About a year ago, iNomadics had this idea about creating apps for places like nonprofits, and community and arts organizations. Because nonprofits always have events or time sensitive information that they need to get out to their constituents, we felt they needed to develop a mobile presence. We approached the Jewish Federation of Cleveland with the idea of developing an app. The Cleveland Federation thought it was a good idea and we started working with the people there to figure out what their needs would be and to develop the best features. A year ago was early on for nonprofit organizations to be thinking about the mobile web. One of our challenges was to find a forward-thinking group that saw the benefit of a tool like this. Even though it took some time to hash out the details, initial talks with the Cleveland Federation were really promising. They seemed to get the idea, the benefits and usefulness of having an app right away.
Whats so important about a mobile presence?

I think about the Internet of the 90s, when everyone scrambled to have a website. That same trend is happening now with going mobile, and its happening much faster than in the past. Its important for organizations, if they want to stay viable, to adopt a complete mobile strategy. And the ones that do will be able to stay relevant and thrive.

What was it like working with the Cleveland Federations leadership? We had talks with different groups within the organization throughout the whole process. Because the app was a pretty new idea, we had a bit of a challenge trying to explain its benefits to different groups in the organization. If we ever got stuck, we would regroup and bring in other people to help make it work… If there is one lesson learned its the importance of open communication from the beginning so that everyone understands what is happening.

What is Jewish CLE all about?

There are a couple layers to it. First is the news feature, which just gets information to people, and that is why I think its being downloaded all over the world. Second is the events piece, which has events from entire Jewish community, not just Federation events. That is an engagement piece that is really important. A lot of organizations in the community can benefit from the app, which should help to bridge all gaps in community. Another piece to the app is the call to action stuff. Were trying to direct people to different ways to get involved. Not just directing people to the Federation to donate. We are helping people learn more about the Federation, which helps to connect people and get them on the same page. If the end result is information or donations either way to us its awesome.

How are you evaluating or tracking the impact of the app?

There is not really a formal evaluation process on our end. Im sure the Cleveland Federation is tracking usage and downloads. We are looking for feedback from users from the Federation on how to improve it. But, measurement and evaluation is an interesting concept. Consider: do we look for ways to justify the printing of calendar, or of owning a phone system? No, that is just the basics of running a business. We have to get past the question of should we or shouldnt we? to the question of should we do it this way or that way?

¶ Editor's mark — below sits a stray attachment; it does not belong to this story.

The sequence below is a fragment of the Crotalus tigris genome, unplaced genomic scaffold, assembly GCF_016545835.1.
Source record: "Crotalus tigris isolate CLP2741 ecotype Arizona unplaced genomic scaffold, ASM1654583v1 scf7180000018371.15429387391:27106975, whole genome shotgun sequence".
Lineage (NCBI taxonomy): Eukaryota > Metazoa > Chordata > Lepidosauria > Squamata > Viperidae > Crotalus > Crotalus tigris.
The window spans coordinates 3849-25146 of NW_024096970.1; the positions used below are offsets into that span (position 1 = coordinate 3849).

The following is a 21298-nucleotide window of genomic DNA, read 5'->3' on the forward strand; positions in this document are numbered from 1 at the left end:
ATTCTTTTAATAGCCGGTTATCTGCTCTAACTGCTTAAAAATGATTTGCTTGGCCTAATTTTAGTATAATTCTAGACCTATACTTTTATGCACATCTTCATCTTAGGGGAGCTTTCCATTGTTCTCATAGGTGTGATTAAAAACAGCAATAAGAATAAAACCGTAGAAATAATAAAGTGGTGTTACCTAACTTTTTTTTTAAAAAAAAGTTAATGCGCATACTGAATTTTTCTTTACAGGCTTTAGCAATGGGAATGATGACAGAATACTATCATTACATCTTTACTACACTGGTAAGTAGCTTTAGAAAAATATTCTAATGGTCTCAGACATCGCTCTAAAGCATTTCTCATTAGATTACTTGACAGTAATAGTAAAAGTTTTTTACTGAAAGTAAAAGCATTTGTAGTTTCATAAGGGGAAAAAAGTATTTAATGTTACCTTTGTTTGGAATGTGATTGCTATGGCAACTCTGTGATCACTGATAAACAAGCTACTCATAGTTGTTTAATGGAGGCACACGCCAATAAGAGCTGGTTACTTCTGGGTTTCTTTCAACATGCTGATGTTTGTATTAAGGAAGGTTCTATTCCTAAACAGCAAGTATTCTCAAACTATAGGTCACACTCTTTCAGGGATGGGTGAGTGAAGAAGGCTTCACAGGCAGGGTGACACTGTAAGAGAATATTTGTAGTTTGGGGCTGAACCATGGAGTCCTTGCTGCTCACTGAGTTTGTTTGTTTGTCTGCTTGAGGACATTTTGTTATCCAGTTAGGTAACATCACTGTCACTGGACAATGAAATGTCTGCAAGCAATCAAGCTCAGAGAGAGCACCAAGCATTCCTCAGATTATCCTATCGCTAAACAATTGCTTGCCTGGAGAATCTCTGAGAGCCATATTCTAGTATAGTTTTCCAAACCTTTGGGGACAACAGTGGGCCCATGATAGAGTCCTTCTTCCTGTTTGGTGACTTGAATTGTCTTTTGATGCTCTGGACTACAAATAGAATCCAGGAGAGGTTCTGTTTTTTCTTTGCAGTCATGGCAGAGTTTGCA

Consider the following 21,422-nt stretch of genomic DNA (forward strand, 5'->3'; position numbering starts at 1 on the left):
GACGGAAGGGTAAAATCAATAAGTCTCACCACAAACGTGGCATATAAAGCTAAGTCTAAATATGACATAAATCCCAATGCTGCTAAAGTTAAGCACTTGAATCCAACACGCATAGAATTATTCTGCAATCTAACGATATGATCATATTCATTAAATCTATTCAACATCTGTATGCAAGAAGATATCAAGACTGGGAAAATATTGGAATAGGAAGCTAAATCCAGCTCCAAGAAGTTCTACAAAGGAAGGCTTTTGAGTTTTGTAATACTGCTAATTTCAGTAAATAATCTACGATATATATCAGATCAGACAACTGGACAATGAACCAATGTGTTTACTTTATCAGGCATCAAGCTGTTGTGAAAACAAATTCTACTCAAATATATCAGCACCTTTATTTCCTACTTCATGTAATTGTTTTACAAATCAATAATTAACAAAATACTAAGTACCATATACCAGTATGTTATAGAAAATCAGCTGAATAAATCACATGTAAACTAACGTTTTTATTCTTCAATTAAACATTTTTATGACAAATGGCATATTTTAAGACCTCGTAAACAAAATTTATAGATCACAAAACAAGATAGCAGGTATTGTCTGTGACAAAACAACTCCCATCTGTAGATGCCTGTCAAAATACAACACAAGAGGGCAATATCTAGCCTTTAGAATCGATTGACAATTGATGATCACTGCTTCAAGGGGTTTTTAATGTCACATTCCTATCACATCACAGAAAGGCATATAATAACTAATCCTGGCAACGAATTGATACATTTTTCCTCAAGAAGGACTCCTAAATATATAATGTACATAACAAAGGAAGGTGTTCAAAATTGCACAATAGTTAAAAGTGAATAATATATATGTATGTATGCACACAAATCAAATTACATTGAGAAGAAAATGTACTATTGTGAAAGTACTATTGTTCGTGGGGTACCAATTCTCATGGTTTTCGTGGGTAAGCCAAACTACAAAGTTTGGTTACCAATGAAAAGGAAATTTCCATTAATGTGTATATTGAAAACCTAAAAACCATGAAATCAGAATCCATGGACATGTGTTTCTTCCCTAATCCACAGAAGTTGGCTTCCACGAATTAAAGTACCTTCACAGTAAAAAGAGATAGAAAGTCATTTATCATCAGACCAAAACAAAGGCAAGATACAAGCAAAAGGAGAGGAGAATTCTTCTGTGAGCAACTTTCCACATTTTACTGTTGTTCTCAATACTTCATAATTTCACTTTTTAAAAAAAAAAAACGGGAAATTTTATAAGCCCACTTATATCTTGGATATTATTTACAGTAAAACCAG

So, readers: Have you downloaded the CLE app? Thoughts? This way or that way?

10 for 2010: #3 People of the E-Book

Last week’s launch of the iPad signaled Apple’s entrance into the digital world’s growing market for the “third device.” While personal computers and cell phones are two distinct devices, some are calling for a gadget to fill the space in between the two. Whether that device is going to be more like the do-all netbook/tablet iPad or a dedicated reader like Amazon’s Kindle is yet to be seen.

What can be said though is that these new devices are not a passing fad. Some hopeful analysts claim that the iPad and Kindle, by offering new format possibilities for books, newspapers and magazines, might just save the media industry. E-books, for example, are currently available for 125,000 titles on Amazon and make up 6 percent of the site’s total sales in books, including 48 percent of all titles available in both formats.But forecasters project sales to grow exponentially in the near future to the point that Amazon CEO Jeff Bezos has proclaimed that after a successful 500-year run, the book’s time has come.

For the People of the Book, a people not generally known for its early entrance into new technology opportunities, it’s time to start envisioning how things will change as we become the People of the E-book.

  • How might the Jewish community increase Jewish literacy as more religious and educational resources become digitized in e-formats, and thus become more easily disseminated and accessed?
  • Will prayer become more individualized as siddurs (prayer books) become available to everyone and can be carried without adding any extra bulk to a briefcase or book bag?
  • Will learning of Jewish texts attract new students as Torah and Talmud become available in new formats?
  • Will Jewish life become less expensive by saving on the purchase of books at religious schools and day schools?
  • How might synagogues and JCCs build relationships beyond their walls as sermons, newsletters and blog entries are sent to the palm of constituents’ hands?
  • Will all Jews need a handheld device, like new students at some universities, in order to fully participate in all the community has to offer?

We want to hear from you! How else might the Jewish world change as it enters the digital realm? What’s your organization or community doing to interact in the digital world?